Hall or nothing (...and how to really make an entrance)
Published: 29/01/2020Hallways don’t get enough credit. Although they’re hardly our place for down time, on viewings they are front and centre to proceedings. As the connecting path between inside, outside, rooms and floors, we pass through the halls and landings of Berkhamsted and Tring with potential buyers and tenants more than any other single part of a home.
So hallways can be the splendid start and perfect punctuation to a great viewing, or they can be a rude interruption, an obstacle course, or just plain off-putting. And because they are circulation spaces – rather than places to relax – we often don't really nurture them as we should (or at least as we could) when trying to sell a home.
Many become dumping grounds for paperwork and items ‘to deal with later’ or they just get neglected when the rest of house gets treated to a refresh. But it’s wise to remember that a buyer or tenant is taking all the house, and that includes the hall. So if you want more glam and less glitch, here are some pointers for decorating your hall and landing to start on the right note.
As with everywhere else in your home, check the paint and the flooring. Does it enrich the experience of entering your home? Or have you become a bit too used to the faded noughties colour that's somewhat past its best?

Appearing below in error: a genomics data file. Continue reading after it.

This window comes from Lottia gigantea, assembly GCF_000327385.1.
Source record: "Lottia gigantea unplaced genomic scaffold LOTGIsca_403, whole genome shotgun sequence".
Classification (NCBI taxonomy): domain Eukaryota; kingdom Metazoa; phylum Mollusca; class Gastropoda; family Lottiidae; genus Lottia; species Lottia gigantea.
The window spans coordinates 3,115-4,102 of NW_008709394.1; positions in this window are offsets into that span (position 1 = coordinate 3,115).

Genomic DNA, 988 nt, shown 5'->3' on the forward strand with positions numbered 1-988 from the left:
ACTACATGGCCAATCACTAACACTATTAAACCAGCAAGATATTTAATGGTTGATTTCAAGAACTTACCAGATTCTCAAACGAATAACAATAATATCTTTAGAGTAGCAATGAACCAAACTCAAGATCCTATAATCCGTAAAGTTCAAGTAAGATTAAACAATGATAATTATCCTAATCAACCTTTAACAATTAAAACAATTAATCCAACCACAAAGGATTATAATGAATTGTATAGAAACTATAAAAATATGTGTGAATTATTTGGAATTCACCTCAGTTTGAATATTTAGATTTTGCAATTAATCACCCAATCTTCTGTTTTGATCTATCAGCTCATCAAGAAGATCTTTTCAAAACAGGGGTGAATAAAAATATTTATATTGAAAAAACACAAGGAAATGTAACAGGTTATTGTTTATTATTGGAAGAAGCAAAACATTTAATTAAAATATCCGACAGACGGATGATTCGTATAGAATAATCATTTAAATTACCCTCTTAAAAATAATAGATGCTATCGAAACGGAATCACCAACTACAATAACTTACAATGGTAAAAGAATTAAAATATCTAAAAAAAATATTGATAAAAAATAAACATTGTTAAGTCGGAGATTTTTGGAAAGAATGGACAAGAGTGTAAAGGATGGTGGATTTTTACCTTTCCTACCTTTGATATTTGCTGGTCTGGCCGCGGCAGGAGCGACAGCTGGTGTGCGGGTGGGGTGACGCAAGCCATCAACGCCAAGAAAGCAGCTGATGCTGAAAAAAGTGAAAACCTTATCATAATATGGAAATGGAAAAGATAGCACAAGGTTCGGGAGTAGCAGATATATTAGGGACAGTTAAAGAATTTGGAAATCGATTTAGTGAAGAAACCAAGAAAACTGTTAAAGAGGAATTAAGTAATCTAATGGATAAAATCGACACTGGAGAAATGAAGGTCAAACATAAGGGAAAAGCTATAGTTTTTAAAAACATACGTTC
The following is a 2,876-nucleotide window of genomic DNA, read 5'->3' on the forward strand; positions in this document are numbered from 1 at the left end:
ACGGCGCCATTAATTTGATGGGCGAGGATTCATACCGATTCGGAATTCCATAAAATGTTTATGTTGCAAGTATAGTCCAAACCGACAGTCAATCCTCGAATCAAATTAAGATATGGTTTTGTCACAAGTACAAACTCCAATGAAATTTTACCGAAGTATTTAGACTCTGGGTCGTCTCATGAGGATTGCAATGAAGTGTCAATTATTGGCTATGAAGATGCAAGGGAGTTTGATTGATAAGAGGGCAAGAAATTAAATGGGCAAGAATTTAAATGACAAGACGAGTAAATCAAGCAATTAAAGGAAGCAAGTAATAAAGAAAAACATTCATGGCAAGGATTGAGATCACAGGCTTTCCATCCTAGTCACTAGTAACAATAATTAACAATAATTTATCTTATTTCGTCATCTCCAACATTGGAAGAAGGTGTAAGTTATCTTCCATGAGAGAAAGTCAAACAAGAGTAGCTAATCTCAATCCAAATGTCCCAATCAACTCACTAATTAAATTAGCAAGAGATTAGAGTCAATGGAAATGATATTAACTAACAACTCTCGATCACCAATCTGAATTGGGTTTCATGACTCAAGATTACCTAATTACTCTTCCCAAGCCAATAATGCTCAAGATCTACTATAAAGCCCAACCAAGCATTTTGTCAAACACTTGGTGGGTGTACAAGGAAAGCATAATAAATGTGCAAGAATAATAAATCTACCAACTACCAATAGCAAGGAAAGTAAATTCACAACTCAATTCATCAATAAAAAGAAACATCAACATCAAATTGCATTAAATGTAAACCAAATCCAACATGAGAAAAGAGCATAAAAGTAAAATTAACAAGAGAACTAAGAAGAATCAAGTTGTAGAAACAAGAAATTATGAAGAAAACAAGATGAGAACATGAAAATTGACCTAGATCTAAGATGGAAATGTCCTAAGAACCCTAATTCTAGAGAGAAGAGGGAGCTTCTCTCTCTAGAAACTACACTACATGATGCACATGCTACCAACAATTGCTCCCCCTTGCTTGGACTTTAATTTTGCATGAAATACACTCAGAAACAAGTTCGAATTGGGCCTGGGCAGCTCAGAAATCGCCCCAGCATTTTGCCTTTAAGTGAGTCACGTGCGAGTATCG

By their very nature, hallways are passing places. They take a bit of a beating and it’s all-too-easy to miss the scuff marks that accumulate over time. But viewers will notice them immediately. So conduct a thorough examination: could you do with a repaint, or did Kitty shred the doormat for her own, ineffable Kitty-scuses that only those with fur could ever understand?
If you’re going to redecorate, remember to pick a shade that forms a flow between the rest of your decor. The good news here is that you can let yourself go a bit with the colour as the hall is not such a personal space: you have a bit more leeway to move from a neutral to a stronger colour choice that might express the key facets of your home. Think yellow tones for a happy, sunny house; regal reds for a sense of occasion; oranges if your house makes you feel 'pow'; hip navies and greys to say you're a total hepcat, with an eye for tradition.
TIP: Using colour on just one side of the hallway can give you a striking backdrop for artwork and (if you have room) furniture. It can really make the hallway pop. Things like pet feeding bowls and litter trays should really go ‘back of house’. There are properties of all shapes, ages and sizes in Berkhamsted and Tring, so we’ve put together a list of styling tips for every kind of hallway in the area.
Long and slender Victorian halls love a mirror to reflect back some light, perhaps with some stylish coat hooks or an antique hallstand. But stash the big bulky winter jackets that block the flow elsewhere (probably under the stairs). For your doormat: simple and stylish is best If you’ve got terrazzo floor tiles, patterned is fine for stripped boards, matting or plain carpet.
It might sound obvious when it's put like that, but many of us have pre-set ideas of what a hall needs, regardless of the actual size. So for thin halls, slim down the content.